Downeast Maine’s Wild Blueberry Heritage Center now owns some of the equipment that helped move the industry into the 20th century.
The Wild Blueberry Heritage Center will replace the iconic Wild Blueberry Land bakery and gift shop on Route 1 in Columbia Falls, transforming the giant blueberry dome into a museum and cultural center. The museum is set to open its doors to the public in June 2023.
Simeon Allen, vice-chairman of the Wild Blueberry Commission of Maine and co-owner of the family farm W.R. Allen’s, Inc., donated antique canning equipment to the heritage center.
Established in 1912, W.R. Allen’s has operated for five generations as a grower and processing facility of wild blueberries. In 1976, the processing plant transitioned from a canning to a freezing operation.
Today, W.R. Allen grows and processes approximately 1.5 million pounds of wild blueberries each year. Other locally grown foods such as broccoli are also processed in its freezing facility in Orland.
The donated canning equipment included sealers from the Continental Canning Company for size #10 and #300 cans used in Allen’s canning operations. The canning conveyor line also was donated to the Wild Blueberry Heritage Center in addition to thousands of vintage W.R. Allen’s Wild Blueberry can labels.
The Continental Canning Company was founded in 1904 by Edwin Norton and T.G. Cranwell and operated in New York and Connecticut. The equipment will help demonstrate the important history of canning in Maine’s agricultural industries.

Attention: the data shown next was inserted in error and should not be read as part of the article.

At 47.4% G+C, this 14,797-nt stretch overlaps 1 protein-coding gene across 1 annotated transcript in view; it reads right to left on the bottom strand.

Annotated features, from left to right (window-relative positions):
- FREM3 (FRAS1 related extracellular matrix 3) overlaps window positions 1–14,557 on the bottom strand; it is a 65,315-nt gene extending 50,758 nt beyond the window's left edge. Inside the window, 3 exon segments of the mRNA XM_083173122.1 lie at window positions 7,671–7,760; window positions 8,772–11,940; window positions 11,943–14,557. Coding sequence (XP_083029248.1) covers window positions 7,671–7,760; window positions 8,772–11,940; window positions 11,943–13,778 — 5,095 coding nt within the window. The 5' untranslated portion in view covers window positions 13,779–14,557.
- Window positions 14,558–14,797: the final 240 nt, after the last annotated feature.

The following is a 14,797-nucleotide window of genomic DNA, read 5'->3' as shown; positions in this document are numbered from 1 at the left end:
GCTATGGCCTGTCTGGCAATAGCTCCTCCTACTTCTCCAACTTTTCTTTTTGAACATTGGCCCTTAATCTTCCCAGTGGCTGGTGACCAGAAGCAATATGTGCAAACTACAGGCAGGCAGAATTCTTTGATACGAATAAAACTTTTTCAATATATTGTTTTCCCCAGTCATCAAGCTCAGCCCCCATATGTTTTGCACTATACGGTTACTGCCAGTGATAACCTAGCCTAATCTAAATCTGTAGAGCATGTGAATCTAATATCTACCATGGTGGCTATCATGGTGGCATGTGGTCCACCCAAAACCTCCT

The heritage center is volunteer based and is developing relationships with local schools and nonprofit organizations. Since the nonprofit’s founding in 2016, the center has slowly gained momentum while sharing the blueberry dome space with Wild Blueberry Land.
A team of volunteers including Island Institute Fellow Katie Liberman and AmeriCorps VISTA Member Kaysie Logan are working to expand the center’s museum offerings and educational programming.
Without committed industry members like W.R. Allen’s, the wild blueberry industry in Maine would not be where it is today. The Wild Blueberry Heritage Center aims to acknowledge and honor the work and legacy of wild blueberry growers and processors. The unique culture and way of life in Downeast Maine is something to be celebrated and shared with others.
Some topics featured in the museum include the history of canning, the ecology of wild blueberry barrens, and the oral histories from local community members. The museum aims to bring a sense of place to local community members and inspire future generations of wild blueberry growers
The WBHC is currently seeking support for both financial and in-kind donations. If you or a family member have a story about life in wild blueberry lands that you would like to share, or would like to make a financial donation, please contact the Wild Blueberry Heritage Center team at email@example.com or visit wildblueberryheritagecenter.org/.